This is one yummy cake – the unexpected tartness is a wonderful compliment to the buttery richness of the cake and would serve you well at a winter holiday meal – or even right now in the middle of the hot Texas summer along with a bowl of home-made ice cream! 

stretford tyler tx
Continue Reading

Food

Smith’s Bar-B-Que Opens in Jacksonville

liberty_hall_tyler_texas_tx

Smith’s Bar-B-Que had a great Ribbon Cutting on Friday, April 5. Smith’s Bar-B-Que is owned and operated by Gary Smith and has been in business for 11 years. They started in the Exxon parking lot but has now found a home at the Travis Towers parking lot at 558 S. Ragsdale. They serve ribs, brisket, sausage, pulled pork and their famous stuffed baked potato. You can also add beans, potato salad and peach cobbler. They also offer catering with no event being too big or too small. Gary Smith is a culinary school graduate, food service manager and the 1st to obtain his vendors permit from the City of Jacksonville. Hours are Friday and Saturday 11 am until…..

They are at 558 S. Ragsdale in Jacksonville, Texas and can be reached at 903.944.0036.

Ad Eguide

Continue Reading

Books

Artists in the Kitchen

liberty_hall_tyler_texas_tx

By Gini Rainey

I have many passions in my life, mostly leaning toward my right brain, but after working for over 25 years as a business manager/owner, my left brain seems to have shoved a lot of those passions to the side, but trust me – they’re still there!  So, when I come across a cookbook that has wonderful recipes that are paired up with amazing works of art from the National Gallery of Art, you can be sure this is one book I had to have.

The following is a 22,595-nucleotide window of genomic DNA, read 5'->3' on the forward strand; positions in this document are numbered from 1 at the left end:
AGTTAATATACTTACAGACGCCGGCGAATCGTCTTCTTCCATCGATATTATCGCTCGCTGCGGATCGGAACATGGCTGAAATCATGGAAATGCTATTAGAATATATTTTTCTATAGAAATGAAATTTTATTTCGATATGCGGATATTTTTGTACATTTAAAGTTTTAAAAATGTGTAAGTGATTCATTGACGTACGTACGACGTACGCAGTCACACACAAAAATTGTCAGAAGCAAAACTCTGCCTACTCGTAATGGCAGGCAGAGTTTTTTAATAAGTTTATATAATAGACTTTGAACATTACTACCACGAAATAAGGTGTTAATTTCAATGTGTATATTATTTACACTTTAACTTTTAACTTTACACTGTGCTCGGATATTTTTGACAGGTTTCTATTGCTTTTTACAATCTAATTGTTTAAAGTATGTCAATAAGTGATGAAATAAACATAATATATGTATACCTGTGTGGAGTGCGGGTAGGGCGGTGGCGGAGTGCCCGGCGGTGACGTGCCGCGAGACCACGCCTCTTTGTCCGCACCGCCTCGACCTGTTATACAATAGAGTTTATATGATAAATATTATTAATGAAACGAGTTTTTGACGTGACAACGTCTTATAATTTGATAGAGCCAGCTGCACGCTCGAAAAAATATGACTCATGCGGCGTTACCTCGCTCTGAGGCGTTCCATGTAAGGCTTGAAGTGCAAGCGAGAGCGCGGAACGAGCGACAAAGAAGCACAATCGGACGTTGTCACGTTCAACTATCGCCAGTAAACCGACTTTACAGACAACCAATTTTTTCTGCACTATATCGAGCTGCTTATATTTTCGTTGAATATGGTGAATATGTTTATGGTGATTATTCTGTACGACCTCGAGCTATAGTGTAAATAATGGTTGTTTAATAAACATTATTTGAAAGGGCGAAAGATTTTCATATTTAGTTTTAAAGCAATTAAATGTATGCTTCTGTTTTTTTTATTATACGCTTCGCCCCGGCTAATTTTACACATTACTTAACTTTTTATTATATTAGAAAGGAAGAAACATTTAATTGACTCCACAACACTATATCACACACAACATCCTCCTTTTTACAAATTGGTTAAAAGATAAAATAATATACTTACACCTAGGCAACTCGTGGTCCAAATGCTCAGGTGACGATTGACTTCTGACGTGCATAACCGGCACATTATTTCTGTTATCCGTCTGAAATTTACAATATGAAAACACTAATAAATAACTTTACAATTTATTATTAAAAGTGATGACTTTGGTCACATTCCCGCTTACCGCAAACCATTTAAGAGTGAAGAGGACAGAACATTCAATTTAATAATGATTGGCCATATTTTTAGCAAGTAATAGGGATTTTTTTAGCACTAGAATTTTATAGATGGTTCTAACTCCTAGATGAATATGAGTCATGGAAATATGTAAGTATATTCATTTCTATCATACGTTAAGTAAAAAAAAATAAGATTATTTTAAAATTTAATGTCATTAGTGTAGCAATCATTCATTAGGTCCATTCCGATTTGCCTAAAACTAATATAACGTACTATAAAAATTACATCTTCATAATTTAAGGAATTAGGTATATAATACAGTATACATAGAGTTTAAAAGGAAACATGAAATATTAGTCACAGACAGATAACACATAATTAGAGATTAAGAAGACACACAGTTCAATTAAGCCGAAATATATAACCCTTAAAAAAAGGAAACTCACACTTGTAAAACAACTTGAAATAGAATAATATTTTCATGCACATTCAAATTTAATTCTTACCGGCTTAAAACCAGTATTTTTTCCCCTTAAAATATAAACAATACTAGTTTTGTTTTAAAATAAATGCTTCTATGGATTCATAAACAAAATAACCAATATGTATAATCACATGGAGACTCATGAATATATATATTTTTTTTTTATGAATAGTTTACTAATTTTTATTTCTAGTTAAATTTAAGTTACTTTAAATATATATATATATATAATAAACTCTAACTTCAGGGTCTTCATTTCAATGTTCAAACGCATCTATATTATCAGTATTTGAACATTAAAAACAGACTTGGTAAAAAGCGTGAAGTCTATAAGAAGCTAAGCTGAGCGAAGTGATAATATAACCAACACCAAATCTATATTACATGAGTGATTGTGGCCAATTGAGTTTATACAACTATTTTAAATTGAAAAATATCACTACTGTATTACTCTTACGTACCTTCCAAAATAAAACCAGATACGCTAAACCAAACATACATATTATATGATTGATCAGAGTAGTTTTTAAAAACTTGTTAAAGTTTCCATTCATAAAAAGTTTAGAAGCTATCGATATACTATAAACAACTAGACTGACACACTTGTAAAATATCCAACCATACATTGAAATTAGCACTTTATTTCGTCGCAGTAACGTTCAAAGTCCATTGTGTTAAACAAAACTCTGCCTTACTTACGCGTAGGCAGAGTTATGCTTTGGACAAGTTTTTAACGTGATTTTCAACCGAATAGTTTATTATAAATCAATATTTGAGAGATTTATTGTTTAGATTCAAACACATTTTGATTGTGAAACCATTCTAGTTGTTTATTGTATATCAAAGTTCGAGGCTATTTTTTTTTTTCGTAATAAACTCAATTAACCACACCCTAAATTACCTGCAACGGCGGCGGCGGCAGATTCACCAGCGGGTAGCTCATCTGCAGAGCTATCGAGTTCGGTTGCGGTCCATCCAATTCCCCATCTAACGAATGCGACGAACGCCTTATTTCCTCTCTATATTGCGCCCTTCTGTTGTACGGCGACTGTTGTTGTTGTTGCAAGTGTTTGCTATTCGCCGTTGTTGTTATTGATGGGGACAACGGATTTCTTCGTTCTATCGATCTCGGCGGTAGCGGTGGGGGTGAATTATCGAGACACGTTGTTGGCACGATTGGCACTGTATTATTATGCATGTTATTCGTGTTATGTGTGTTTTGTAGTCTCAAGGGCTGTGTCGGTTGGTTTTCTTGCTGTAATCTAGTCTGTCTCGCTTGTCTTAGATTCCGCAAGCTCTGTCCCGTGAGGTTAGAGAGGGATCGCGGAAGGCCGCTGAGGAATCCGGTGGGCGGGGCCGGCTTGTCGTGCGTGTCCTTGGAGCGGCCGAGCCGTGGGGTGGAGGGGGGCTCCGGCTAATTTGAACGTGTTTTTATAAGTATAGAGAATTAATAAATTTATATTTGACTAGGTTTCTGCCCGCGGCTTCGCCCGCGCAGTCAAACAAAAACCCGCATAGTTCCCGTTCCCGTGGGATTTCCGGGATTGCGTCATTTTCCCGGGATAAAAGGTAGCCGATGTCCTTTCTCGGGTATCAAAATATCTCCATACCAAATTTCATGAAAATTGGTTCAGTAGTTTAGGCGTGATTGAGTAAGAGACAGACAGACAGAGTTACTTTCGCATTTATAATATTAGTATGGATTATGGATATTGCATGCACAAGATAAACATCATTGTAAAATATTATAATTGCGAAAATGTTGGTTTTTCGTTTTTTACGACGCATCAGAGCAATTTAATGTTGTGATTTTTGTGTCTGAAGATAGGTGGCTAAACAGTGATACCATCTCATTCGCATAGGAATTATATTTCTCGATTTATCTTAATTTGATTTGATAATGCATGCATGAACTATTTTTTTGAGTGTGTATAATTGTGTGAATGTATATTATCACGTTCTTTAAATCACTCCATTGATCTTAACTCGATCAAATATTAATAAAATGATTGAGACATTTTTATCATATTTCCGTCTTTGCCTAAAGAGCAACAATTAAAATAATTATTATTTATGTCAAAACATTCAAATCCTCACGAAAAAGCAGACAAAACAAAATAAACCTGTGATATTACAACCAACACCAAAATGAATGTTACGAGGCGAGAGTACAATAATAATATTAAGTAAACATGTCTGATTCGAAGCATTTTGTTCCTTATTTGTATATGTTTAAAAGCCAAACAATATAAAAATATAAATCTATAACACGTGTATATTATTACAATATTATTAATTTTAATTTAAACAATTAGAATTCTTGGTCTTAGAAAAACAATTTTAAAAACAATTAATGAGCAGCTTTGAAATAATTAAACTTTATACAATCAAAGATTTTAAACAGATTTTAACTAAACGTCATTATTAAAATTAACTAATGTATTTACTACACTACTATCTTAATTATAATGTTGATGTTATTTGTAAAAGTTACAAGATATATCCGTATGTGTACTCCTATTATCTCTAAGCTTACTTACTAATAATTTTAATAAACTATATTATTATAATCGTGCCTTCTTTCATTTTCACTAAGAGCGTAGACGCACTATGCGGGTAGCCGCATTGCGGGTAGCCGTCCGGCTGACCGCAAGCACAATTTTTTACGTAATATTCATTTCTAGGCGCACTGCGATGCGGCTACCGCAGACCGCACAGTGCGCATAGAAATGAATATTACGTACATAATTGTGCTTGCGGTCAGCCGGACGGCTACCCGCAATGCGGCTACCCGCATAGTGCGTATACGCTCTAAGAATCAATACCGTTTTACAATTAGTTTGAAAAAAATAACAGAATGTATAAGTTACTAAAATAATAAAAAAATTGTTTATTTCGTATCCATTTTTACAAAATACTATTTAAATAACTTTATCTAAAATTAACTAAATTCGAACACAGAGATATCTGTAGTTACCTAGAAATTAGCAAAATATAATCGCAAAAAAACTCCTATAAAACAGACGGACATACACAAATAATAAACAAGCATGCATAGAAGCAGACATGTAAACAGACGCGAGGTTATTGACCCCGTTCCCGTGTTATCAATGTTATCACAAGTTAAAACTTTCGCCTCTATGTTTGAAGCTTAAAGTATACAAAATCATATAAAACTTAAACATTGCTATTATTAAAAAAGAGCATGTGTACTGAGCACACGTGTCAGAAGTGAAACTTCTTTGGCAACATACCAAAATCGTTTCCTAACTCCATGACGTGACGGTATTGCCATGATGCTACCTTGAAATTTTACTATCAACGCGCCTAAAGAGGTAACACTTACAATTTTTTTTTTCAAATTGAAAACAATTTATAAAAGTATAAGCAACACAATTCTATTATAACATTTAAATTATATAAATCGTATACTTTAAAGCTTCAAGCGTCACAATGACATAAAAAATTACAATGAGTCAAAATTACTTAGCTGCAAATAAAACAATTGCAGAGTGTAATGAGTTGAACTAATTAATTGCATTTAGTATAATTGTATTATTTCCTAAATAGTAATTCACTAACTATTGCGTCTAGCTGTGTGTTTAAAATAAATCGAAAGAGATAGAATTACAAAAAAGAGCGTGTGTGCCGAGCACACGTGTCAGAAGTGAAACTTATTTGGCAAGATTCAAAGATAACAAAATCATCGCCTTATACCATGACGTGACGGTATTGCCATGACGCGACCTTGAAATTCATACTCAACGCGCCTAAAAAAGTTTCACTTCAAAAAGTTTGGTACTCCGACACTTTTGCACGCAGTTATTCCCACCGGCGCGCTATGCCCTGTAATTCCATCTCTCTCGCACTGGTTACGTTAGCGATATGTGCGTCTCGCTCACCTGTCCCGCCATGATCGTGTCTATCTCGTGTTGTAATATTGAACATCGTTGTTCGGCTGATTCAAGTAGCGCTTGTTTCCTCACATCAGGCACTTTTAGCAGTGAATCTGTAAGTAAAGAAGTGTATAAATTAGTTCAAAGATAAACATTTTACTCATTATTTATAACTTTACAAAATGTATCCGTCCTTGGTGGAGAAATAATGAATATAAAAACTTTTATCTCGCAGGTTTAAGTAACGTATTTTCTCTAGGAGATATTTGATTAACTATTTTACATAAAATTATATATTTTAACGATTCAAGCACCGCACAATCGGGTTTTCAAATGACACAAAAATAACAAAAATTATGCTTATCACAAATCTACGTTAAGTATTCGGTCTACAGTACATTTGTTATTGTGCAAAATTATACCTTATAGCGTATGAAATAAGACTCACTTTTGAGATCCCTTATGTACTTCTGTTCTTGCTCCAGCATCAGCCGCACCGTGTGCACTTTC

With notable chefs such as Julia Child, Jeremiah Tower and Alice Waters creating dishes and menus to compliment the art of Matisse, Pissaro, and Gauguin, to name a few, you can only imagine what a lovely and creative book this must be. 

While using paintings of the obvious subjects, such as Vollon’s Mound of Butter and Jean Simeon Chardin’s Still Life with Game for inspiration, I think the recipes that truly intrigue me are from the chefs who viewed such paintings as Raoul Dufy’s The Basket and Mary Cassatt’s Afternoon Tea Party, let their imaginations run wild and came up with what might have been in the basket or what Cassatt might served at her Tea Party. 

Pablo Picasso’s Le Gourmet was the inspiration for Nancy Silverton’s Butterscotch Sauce that would make a delicious topping for a bread pudding or a dish of Blue Bell’s Homemade Vanilla ice cream. To make the sauce, combine 1 cup granulated sugar, 2 ½ tablespoons light corn syrup, and 2 ½ tablespoons Scotch whisky in a large saucepan over medium-high heat and cook, swirling the pan occasionally until the mixture just begins to smoke and turns an amber color.  Meanwhile, place 1 ¼ cup heavy (whipping) cream in another large saucepan, split a vanilla bean in half lengthwise, scrape its seeds into the and then add the pod.  Add 1 cup of butter and bring to a boil.  Remove from heat and set aside until needed.

When the sugar mixture reaches the proper color, immediately stop its cooking by whisking in the cream mixture in small amounts, waiting a few seconds between additions to prevent it from boiling over.  Once all the cream mixture is incorporated, simmer the sauce for 5 minutes.  Whisk in ½ cup of butter until combined.  The sauce will keep for several weeks in an airtight container in the refrigerator.  To reheat, place the sauce in a bowl over simmering water.  If desired, add some toasted pecans or add a dash of sea salt to taste, and wow, you have got something really yummy going on there. 

 

 

Continue Reading

More To Do!